How Filing for Bankruptcy Can Affect My Job Status and Future Employment?

We live in an age of diminishing privacy. Today more than ever, businesses are keeping tabs on their employees’ criminal histories and credit scores — so can filing for bankruptcy get you fired? Or, if you aren’t currently working, what about your prospective employer? Does having a bankruptcy on your record hurt your chances of being hired in the future?

Can I Get Fired From My Job if I File for Bankruptcy?

For those who are currently employed: can bankruptcy cause you be fired from a job you already hold?

The short answer to this question is, no.

See the terms of 11 U.S. Code § 525(b), which states:

“No private employer may terminate the employment of, or discriminate with respect to employment against, an individual who is or has been a debtor under this title, a debtor or bankrupt under the Bankruptcy Act, or an individual associated with such debtor…”

You may be fired for other reasons while you happen to be undergoing a bankruptcy, but the bankruptcy itself is not legal cause for job termination within private companies.

However, if you file under Chapter 13, the associated reorganization plan — which generally includes garnishment toward your debts — will probably become known to your employer  (or at the very least, the payroll department).  Nonetheless, you have little to fear: you are protected by federal law.

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Applying for a Job After Filing for Bankruptcy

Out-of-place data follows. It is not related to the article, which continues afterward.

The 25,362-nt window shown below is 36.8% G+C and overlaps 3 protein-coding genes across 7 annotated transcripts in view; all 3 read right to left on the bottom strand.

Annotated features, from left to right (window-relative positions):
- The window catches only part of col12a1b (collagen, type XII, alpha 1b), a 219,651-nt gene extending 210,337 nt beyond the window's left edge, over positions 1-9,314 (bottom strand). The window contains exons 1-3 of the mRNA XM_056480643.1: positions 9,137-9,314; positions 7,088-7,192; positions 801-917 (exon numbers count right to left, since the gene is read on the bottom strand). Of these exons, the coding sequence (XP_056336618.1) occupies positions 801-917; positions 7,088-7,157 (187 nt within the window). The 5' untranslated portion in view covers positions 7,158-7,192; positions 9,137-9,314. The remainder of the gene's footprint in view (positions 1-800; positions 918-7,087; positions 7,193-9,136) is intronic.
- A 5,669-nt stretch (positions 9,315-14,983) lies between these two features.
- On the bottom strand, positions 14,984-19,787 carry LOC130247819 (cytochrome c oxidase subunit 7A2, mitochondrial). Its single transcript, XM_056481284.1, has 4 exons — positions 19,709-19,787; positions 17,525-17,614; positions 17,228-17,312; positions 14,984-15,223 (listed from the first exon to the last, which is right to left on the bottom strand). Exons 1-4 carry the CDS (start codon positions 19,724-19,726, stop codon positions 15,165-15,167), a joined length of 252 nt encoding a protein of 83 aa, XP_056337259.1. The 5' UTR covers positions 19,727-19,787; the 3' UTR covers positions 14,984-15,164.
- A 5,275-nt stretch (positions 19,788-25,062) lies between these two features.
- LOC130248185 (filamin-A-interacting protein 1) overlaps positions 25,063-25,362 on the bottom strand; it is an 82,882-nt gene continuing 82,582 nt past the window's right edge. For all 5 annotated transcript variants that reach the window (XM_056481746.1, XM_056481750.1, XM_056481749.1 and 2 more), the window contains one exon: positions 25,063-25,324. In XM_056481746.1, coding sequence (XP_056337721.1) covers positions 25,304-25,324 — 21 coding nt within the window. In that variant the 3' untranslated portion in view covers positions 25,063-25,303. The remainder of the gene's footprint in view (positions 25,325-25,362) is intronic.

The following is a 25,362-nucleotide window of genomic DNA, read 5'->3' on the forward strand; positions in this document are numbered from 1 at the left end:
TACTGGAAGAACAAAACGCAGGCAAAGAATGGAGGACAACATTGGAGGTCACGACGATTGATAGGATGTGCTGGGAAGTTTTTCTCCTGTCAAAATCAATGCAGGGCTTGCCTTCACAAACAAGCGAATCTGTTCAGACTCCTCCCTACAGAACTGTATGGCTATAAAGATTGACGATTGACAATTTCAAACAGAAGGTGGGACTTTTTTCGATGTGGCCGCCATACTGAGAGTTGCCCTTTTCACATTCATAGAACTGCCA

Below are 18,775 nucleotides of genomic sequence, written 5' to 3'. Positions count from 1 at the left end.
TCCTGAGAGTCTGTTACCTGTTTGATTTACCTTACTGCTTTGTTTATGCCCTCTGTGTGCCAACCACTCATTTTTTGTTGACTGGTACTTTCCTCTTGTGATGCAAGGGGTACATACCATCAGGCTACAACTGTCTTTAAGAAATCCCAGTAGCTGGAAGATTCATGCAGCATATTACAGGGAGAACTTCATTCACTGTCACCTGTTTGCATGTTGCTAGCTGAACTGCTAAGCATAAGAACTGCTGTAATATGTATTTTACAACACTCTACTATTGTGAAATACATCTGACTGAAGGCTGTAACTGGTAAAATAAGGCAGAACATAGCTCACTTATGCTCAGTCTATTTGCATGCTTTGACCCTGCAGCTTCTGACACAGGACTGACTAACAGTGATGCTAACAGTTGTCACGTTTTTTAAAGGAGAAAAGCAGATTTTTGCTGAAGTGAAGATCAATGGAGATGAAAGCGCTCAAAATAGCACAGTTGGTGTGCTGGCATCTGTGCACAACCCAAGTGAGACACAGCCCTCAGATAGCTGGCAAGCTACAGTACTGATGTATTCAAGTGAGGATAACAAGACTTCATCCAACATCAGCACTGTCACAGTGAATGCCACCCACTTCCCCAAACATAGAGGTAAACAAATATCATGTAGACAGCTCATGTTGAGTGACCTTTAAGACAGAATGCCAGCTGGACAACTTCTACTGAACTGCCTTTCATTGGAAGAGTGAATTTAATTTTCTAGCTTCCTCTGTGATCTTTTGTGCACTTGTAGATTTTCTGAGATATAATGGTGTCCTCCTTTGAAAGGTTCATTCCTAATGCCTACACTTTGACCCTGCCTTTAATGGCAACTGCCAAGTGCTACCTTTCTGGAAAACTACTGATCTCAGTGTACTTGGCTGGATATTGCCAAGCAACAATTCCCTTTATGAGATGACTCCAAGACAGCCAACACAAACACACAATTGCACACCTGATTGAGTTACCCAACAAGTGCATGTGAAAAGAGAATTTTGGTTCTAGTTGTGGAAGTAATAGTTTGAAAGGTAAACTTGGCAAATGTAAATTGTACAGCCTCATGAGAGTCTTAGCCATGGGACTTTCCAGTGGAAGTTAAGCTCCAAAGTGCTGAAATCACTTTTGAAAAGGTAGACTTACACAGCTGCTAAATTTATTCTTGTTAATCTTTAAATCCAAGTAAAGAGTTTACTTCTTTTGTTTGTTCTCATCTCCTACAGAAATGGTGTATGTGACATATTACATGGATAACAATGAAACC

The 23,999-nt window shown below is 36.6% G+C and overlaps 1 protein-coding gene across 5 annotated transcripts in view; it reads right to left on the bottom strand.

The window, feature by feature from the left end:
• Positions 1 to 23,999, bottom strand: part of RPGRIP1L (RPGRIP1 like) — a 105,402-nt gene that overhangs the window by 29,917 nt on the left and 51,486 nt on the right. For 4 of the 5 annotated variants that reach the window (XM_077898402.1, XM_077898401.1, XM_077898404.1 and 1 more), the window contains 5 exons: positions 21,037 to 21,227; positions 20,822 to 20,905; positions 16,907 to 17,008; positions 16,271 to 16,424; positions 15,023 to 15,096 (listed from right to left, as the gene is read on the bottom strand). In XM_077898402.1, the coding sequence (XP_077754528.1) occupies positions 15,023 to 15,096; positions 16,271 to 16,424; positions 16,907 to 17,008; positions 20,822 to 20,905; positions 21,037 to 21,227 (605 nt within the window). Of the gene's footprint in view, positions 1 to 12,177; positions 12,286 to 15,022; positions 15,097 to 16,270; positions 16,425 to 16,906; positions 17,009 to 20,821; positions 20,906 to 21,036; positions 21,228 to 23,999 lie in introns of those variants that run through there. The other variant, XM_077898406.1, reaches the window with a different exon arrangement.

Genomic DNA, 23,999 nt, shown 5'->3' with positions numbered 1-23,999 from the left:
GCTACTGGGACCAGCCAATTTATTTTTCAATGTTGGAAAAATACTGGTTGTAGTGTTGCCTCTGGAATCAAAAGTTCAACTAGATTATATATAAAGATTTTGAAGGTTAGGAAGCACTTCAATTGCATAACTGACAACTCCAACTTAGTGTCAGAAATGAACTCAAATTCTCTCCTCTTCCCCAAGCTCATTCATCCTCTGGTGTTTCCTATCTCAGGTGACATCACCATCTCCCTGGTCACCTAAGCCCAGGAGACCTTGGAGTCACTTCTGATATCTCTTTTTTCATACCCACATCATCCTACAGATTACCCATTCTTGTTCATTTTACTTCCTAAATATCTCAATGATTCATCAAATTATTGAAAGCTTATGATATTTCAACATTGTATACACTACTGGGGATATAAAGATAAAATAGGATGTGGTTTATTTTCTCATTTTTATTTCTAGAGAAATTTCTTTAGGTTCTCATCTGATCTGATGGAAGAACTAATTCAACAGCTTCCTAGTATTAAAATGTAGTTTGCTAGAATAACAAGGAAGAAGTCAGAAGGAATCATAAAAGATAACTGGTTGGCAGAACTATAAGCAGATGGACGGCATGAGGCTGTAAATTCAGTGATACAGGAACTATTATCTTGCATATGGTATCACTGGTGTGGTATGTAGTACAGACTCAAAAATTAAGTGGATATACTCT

For those who are planning on becoming employed: can bankruptcy prevent you from being hired in the future?

There are many strict anti-discrimination laws which protect the rights of employed and job-seeking persons in the United States.  Unfortunately, employers have found a tricky loophole which can, realistically, cause problems for job-hunters.  While disregarding a potential hire explicitly because of bankruptcy is illegal, some employers may reject an applicant because of bad credit — which is typically part and parcel of bankruptcy.

The Equal Employment Opportunity Commission tends to frown on irrelevant credit checks (i.e. checks into applicants who are not seeking work in finance) because they are associated with racial profiling.  Nonetheless, background checks are increasingly common.  It’s highly likely that you will be screened based on your credit, so you need to be prepared for the tough questions that will probably follow.

Lying is never, never a good idea.  You will be found out eventually and penalized accordingly.  It is a better strategy to be honest and forthcoming about your bankruptcy if you are asked.  Emphasize the positive aspects of the experience.  For example, you can talk about being proactive and taking charge of an unsatisfactory situation in your life.  You could talk about working hard to steadily improve your credit.  You could also touch on the financial responsibility you learned, and how you see your mistakes as an opportunity for improvement.

The good news is, you won’t be surprised with a credit check out of the blue: you’ll have to sign your permission first.  (There are some instances where authorization is not required, such as obtaining a grant from the government or having power of attorney, but these situations are unlikely within the context of employment.)

Call a Pennsylvania Bankruptcy Lawyer Today

If you or a loved one is considering Chapter 7 or Chapter 13, call the law offices of Young, Marr & Associates at (215) 701-6519 in Pennsylvania to schedule your free, confidential case evaluation with one of our bankruptcy lawyers.

Have You:

Been paying credit card balances that seem to never go down?

Lost your job and are now having trouble keeping up?

Attempted to work out a payment arrangement to no avail?

Been notified of a mortgage foreclosure action?

Been denied for a mortgage or other line of credit?

If the answer to any of these questions is “yes” then bankruptcy may be an option that you should consider.

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